bims-ciryme Biomed News
on Circadian rhythms and metabolism
Issue of 2022‒05‒08
three papers selected by
Gabriela Da Silva Xavier
University of Birmingham

  1. Science. 2022 May 05. e
      Caloric restriction (CR) prolongs lifespan, yet the mechanisms by which it does so remain poorly understood. Under CR, mice self-impose chronic cycles of 2-hour-feeding and 22-hour-fasting, raising the question whether calories, fasting, or time of day are causal. We show that 30%-CR is sufficient to extend lifespan 10%; however, a daily fasting interval and circadian-alignment of feeding act together to extend lifespan 35% in male C57BL/6J mice. These effects are independent of body weight. Aging induces widespread increases in gene expression associated with inflammation and decreases in expression of genes encoding components of metabolic pathways in liver from ad lib fed mice. CR at night ameliorates these aging-related changes. Thus, circadian interventions promote longevity and provide a perspective to further explore mechanisms of aging.
  2. Front Neurosci. 2022 ;16 855154
      Mistimed exposure to light has been demonstrated to negatively affect multiple aspects of physiology and behavior. Here we analyzed the effects of chronic exposure to abnormal lighting conditions in mice. We exposed mice for 1 year to either: a standard light/dark cycle, a "light-pollution" condition in which low levels of light were present in the dark phase of the circadian cycle (dim light at night, DLAN), or altered light cycles in which the length of the weekday and weekend light phase differed by 6 h ("social jetlag"). Mice exhibited several circadian activity phenotypes, as well as changes in motor function, associated particularly with the DLAN condition. Our data suggest that these phenotypes might be due to changes outside the core clock. Dendritic spine changes in other brain regions raise the possibility that these phenotypes are mediated by changes in neuronal coordination outside of the clock. Given the prevalence of artificial light exposure in the modern world, further work is required to establish whether these negative effects are observed in humans as well.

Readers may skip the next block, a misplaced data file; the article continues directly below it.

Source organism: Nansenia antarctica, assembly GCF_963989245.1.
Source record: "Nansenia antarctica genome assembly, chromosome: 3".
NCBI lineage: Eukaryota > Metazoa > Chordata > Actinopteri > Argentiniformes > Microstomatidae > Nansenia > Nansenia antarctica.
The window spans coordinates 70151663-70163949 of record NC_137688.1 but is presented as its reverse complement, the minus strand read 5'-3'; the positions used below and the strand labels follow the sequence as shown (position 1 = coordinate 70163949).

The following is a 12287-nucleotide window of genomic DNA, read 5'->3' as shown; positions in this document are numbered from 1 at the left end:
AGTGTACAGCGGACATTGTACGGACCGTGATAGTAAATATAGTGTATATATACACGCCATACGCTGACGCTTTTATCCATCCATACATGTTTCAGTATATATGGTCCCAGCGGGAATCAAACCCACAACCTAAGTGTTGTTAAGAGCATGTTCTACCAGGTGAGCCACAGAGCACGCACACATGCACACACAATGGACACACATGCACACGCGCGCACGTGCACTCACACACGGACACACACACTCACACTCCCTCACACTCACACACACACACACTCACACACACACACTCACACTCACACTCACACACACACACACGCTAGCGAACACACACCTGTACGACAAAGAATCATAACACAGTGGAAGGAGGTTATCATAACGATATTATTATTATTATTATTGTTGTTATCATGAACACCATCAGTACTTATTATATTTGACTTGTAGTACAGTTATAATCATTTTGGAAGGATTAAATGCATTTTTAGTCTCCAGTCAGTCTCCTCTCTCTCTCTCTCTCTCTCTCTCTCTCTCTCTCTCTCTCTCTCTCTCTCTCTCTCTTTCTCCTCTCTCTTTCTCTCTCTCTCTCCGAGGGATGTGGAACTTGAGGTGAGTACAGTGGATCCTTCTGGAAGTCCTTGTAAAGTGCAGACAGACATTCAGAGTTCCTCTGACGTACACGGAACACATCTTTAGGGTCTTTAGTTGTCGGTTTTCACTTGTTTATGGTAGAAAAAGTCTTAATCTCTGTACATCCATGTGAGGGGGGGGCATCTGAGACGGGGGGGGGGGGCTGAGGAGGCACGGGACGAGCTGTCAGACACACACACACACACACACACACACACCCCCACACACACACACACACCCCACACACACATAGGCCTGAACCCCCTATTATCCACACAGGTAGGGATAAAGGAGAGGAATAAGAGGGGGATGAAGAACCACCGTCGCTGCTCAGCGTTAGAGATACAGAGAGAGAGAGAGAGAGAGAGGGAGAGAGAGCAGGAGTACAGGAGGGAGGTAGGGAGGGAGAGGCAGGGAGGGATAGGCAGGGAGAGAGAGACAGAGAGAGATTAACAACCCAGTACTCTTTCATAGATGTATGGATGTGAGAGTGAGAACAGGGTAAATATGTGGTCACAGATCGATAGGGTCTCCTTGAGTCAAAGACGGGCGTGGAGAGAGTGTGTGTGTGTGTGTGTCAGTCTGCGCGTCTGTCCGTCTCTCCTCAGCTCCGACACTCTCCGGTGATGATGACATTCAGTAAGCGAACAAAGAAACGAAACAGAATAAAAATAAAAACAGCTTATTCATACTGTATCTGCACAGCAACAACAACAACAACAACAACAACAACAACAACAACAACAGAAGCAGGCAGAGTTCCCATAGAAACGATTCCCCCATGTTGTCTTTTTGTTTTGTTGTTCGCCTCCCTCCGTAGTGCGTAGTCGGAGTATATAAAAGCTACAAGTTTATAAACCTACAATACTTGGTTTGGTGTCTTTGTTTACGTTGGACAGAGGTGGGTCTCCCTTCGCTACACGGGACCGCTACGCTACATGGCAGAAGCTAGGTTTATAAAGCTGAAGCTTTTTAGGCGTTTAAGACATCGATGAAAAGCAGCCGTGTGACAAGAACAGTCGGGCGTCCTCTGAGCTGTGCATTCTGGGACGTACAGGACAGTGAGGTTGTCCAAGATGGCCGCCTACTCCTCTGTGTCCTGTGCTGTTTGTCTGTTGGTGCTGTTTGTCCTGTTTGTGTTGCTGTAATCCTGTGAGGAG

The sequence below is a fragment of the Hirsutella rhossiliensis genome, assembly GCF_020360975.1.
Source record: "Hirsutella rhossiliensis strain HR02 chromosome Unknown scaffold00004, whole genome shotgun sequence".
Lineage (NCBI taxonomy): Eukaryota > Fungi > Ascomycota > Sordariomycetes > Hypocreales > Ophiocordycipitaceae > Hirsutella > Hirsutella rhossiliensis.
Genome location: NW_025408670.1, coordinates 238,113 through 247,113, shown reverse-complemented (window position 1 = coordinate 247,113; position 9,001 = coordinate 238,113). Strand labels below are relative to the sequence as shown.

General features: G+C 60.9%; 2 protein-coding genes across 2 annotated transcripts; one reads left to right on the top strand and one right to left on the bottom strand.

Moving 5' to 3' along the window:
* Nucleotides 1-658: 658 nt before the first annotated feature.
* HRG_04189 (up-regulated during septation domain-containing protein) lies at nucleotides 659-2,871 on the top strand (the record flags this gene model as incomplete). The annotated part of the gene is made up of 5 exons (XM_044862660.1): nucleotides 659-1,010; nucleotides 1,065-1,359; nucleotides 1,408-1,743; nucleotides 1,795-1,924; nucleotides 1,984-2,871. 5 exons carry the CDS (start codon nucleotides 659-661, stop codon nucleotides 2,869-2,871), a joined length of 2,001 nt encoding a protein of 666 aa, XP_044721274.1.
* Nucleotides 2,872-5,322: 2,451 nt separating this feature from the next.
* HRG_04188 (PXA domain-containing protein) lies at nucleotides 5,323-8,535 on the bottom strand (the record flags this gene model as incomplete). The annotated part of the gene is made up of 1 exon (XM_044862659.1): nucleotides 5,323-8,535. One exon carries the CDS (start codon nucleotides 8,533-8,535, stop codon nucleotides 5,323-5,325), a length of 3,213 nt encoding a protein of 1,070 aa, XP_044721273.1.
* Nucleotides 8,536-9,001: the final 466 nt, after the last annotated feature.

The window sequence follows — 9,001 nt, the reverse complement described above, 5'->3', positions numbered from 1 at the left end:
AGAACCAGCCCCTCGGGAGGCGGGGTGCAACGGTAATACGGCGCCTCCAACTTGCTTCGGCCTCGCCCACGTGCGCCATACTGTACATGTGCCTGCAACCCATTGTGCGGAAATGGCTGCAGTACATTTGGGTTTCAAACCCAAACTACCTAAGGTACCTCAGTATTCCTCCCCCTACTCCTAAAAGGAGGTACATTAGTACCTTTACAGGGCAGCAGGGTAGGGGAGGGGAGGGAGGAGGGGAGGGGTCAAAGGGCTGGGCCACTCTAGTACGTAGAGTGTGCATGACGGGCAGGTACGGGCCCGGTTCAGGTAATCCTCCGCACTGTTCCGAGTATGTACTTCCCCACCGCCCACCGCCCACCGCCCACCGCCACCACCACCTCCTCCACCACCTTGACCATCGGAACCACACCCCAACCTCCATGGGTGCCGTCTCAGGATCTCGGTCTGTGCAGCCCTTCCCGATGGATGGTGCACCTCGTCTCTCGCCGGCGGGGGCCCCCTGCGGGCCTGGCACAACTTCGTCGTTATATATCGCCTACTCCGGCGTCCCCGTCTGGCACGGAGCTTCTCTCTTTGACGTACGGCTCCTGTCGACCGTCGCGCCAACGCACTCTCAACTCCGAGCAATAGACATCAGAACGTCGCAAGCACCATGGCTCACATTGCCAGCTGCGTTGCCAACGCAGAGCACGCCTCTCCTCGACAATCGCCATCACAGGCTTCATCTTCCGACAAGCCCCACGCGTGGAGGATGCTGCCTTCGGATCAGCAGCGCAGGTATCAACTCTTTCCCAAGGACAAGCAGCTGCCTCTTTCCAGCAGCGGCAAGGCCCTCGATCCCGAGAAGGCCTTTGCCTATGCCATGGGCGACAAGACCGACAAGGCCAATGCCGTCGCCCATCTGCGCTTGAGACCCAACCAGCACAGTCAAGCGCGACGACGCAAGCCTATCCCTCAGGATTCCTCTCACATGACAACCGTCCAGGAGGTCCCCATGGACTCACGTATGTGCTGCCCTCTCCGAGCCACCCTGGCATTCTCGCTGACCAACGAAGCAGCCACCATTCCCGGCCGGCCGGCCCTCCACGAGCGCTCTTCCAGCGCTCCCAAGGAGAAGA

Keywords:  aging; behavior; bioluminescence; circadian disruption; dendritic morphology; light at night
  3. Sci Rep. 2022 May 05. 12(1): 7366
      Healthy sleep supports robust development of the brain and behavior. Modern society presents a host of challenges that can impair and disrupt critical circadian rhythms that reinforce optimal physiological functioning, including the proper timing and consolidation of sleep. While the acute effects of inadequate sleep and disrupted circadian rhythms are being defined, the adverse developmental consequences of disrupted sleep and circadian rhythms are understudied. Here, we exposed mice to disrupting light-dark cycles from birth until weaning and demonstrate that such exposure has adverse impacts on brain and behavior as adults. Mice that experience early-life circadian disruption exhibit more anxiety-like behavior in the elevated plus maze, poorer spatial memory in the Morris Water Maze, and impaired working memory in a delayed match-to-sample task. Additionally, neuron morphology in the amygdala, hippocampus and prefrontal cortex is adversely impacted. Pyramidal cells in these areas had smaller dendritic fields, and pyramidal cells in the prefrontal cortex and hippocampus also exhibited diminished branching orders. Disrupted mice were also hyperactive as adults, but otherwise exhibited no alteration in adult circadian locomotor rhythms. These results highlight that circadian disruption early in life may have long lasting and far-reaching consequences for the development of behavior and the brain.